Well, to come to the point, the implication behind this perception is that underlying the process of the perception of the mountain there is a link between your subjective consciousness and the object outside in the form of a mountain, and it is this underlying current that is responsible for the knowledge that such and such an object exists. The link between the mountain and your eyes is something which is invisible to your eyes. It is a judge, as it were, in a court, which connects the arguments of two parties, taking evidence from both sides. The judge is impartial and absolutely impersonal. He does not take sides. He does not belong to either party. Similarly, this undercurrent of link between you and the object does not belong either to you or the object. It is transcendent.
But what is the structure of this link between you and the mountain? What is it made of? There are only two things in this world: matter and consciousness. We cannot find a third thing. Now, is this link between the object, or the mountain, and yourself material or conscious? If it is material, it cannot connect consciousness with the object. Therefore, it has to be consciousness. Chaitanya is the underlying current between you, the perceiver, and the object outside, and the object is also nothing but a configuration or an embodiment of this universal consciousness, Vaishvanara. The whole world is one person, and that person is known as Vaishvanara, Mahapurusha or Purushottama. The Purusha Sukta, the Rigveda, the Vaishvanara Vidya or the Upanishad, and such other great upasanas described in our shastras, give us an idea of the comprehensiveness of the cosmos and its structure of consciousness, and not of jadatva or materiality.
What is the outcome of all this? The universe is not merely momentary. Behind this momentariness there is satta, pure existence, because without the basis of the satta, or existence, there cannot be momentariness. It is existence. And it is not jada, or unconscious. Otherwise, there would be no knowledge of anything. You and I would all be blind, knowing nothing whatsoever. But we aspire for knowledge. We ask for more and more understanding. We are inquisitive. We ask for learning. What is this an implication of? It is that we are essentially intelligent. Even a fool does not want to be called a fool. If you tell a fool, “You are a fool,” he will be annoyed. Though he is really an idiot, he thinks he is intelligent because his essential nature is intelligence. The essential nature manifests itself in spite of what appears on the surface as an encrustation.
Therefore, the essential nature of the cosmos is pure Being in spite of the transitoriness of external characteristics. That is the first conclusion. The second conclusion is that it is intelligence in nature, and not jada, or unconscious. And the third conclusion is more marvellous, and to the satisfaction of all people. It is ultimate freedom, ananda, or bliss. The whole cosmos is essentially sat-chid-ananda – existence, consciousness and bliss. This is the nishkarsha, or the outcome, the essence, the butter that is churned by the great acharayas out of the arguments of Buddha. The dialectics of Nagarjuna, the great propounder of the Madhyamaka doctrine, were directed by Sankara against Nagarjuna himself.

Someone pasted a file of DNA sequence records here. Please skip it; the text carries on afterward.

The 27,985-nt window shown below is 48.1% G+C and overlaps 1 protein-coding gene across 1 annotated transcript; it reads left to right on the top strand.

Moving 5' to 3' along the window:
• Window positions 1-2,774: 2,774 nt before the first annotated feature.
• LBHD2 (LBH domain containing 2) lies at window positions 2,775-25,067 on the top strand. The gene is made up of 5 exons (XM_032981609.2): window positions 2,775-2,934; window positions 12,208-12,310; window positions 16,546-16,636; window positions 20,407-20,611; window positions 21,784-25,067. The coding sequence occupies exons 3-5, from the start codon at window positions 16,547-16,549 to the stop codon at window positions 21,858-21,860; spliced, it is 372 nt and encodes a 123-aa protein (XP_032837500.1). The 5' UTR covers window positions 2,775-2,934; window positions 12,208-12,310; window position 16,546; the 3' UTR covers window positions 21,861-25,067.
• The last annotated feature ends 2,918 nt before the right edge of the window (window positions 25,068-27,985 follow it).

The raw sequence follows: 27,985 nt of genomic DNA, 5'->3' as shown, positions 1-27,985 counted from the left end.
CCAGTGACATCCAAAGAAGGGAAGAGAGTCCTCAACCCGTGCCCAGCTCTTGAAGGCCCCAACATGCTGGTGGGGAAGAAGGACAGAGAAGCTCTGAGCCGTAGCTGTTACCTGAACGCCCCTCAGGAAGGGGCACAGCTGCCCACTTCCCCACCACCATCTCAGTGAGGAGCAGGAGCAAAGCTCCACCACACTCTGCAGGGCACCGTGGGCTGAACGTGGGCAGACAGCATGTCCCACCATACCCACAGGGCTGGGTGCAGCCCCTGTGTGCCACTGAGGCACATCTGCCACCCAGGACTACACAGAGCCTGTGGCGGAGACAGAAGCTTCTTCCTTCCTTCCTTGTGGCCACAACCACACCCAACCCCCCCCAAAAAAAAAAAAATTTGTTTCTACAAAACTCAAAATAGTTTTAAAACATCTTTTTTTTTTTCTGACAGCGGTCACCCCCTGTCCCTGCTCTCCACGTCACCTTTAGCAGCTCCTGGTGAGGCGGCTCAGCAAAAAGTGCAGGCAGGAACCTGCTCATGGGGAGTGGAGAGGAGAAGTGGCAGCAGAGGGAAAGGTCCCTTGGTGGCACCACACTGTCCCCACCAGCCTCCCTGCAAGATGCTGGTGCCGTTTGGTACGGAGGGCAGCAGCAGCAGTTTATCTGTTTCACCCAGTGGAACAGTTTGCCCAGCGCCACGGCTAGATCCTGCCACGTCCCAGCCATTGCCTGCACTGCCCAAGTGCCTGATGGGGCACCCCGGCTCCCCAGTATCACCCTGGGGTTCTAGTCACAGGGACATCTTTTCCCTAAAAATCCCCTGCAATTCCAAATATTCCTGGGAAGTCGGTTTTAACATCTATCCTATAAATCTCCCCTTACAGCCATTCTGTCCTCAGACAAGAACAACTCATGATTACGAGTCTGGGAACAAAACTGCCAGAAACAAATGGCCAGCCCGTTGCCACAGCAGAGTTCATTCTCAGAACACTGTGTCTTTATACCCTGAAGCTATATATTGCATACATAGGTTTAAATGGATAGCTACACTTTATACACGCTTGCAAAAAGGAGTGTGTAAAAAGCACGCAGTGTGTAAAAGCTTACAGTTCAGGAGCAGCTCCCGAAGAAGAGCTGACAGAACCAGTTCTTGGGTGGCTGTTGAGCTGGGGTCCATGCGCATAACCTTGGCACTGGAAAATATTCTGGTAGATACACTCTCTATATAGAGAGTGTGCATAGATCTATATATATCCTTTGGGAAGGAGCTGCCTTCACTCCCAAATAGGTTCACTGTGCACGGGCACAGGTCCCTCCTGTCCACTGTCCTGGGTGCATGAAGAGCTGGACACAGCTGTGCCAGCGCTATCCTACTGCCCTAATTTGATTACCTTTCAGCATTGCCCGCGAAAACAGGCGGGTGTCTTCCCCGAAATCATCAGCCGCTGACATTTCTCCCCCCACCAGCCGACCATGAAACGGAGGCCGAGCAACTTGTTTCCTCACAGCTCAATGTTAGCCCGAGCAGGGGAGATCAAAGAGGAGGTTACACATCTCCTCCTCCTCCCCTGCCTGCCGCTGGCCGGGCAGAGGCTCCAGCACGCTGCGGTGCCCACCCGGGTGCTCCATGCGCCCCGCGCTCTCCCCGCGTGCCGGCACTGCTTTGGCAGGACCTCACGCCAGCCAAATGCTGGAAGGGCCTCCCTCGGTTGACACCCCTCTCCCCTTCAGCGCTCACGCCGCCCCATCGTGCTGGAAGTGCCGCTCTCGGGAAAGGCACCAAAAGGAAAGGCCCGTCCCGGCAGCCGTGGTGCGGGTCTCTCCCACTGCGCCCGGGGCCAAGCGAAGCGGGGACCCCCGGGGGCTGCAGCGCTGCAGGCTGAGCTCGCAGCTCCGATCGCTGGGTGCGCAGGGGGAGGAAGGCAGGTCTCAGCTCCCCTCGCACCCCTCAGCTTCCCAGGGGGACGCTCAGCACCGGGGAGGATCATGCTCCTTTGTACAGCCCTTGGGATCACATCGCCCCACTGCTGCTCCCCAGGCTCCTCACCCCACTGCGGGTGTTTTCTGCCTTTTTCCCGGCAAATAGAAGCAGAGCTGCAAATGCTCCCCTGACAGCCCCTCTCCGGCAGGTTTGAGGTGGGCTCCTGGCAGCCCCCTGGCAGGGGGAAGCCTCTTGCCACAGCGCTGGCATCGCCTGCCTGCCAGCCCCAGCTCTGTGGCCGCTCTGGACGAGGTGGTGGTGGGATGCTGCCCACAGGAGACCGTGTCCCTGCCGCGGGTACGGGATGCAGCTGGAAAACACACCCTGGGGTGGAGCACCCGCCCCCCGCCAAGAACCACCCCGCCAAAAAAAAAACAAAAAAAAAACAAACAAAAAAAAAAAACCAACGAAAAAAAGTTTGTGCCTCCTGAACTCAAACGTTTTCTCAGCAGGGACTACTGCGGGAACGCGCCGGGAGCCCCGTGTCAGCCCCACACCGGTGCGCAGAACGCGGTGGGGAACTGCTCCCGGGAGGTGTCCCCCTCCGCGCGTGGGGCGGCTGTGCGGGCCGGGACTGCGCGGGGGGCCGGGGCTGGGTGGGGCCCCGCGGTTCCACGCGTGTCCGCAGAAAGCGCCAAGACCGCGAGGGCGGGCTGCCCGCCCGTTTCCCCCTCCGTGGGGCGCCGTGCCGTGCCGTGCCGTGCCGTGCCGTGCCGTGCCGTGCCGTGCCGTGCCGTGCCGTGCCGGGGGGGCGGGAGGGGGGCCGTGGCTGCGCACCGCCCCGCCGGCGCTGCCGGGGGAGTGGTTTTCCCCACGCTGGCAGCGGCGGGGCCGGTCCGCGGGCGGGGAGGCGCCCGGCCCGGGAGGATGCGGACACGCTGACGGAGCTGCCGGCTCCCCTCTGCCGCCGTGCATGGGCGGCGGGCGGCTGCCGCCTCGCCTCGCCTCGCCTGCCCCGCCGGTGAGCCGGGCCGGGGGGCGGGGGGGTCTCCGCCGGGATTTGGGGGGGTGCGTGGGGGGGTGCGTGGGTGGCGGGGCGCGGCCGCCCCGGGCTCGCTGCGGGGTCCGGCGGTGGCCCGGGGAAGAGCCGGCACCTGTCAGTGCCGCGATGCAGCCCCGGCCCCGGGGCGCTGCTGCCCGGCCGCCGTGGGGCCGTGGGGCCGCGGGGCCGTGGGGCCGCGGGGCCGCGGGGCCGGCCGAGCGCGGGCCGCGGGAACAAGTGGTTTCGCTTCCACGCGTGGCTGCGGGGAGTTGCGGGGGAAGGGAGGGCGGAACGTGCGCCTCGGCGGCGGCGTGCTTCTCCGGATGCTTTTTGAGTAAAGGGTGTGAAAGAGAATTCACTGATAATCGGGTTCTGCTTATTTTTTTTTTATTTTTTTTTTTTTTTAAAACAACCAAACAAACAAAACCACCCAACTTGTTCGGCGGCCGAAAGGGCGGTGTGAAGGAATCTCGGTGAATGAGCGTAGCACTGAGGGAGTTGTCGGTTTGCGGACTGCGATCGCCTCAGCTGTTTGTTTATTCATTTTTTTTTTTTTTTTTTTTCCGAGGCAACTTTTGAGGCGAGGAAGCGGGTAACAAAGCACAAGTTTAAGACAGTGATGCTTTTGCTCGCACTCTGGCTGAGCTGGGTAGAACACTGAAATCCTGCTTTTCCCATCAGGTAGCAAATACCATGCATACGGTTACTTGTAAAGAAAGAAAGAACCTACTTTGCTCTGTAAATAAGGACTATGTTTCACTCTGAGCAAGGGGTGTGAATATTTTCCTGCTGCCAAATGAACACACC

There was another great master, called Sri Harsha, who wrote a book called Khandana Khanda Khadya, which means ‘the sweetness of refutation’, in which he says that everything is wrong, and what I say also may be wrong, but yet behind this refutation of even the refutation there is consciousness. That alone is. That is the outcome of Khandana Khanda Khadya: Consciousness alone is.
Thus, this consciousness is the soul of man. I began by saying that the work of Tusidas and masters of his calibre are the manifestation of soul force. It is the cosmic force that focuses itself through the personality of the saints and sages, and comes out in the form of poems, epics, narratives, and personal lives.
It is, therefore, a blessed occasion and an auspicious opportunity for us all to deeply meditate and contemplate on this invisible significance of human life which gives meaning to all that appears on the surface, and the moment this significance, this deepest meaning in life, is discovered and implemented in our day-to-day activities, we become free not merely politically, socially or intellectually, but spiritually and absolutely. This is what is known as moksha, or the ultimate salvation of the soul, for which purpose great masters and geniuses, and saints and sages like Saint Tulsidas incarnate themselves on earth. May their grace be upon us all!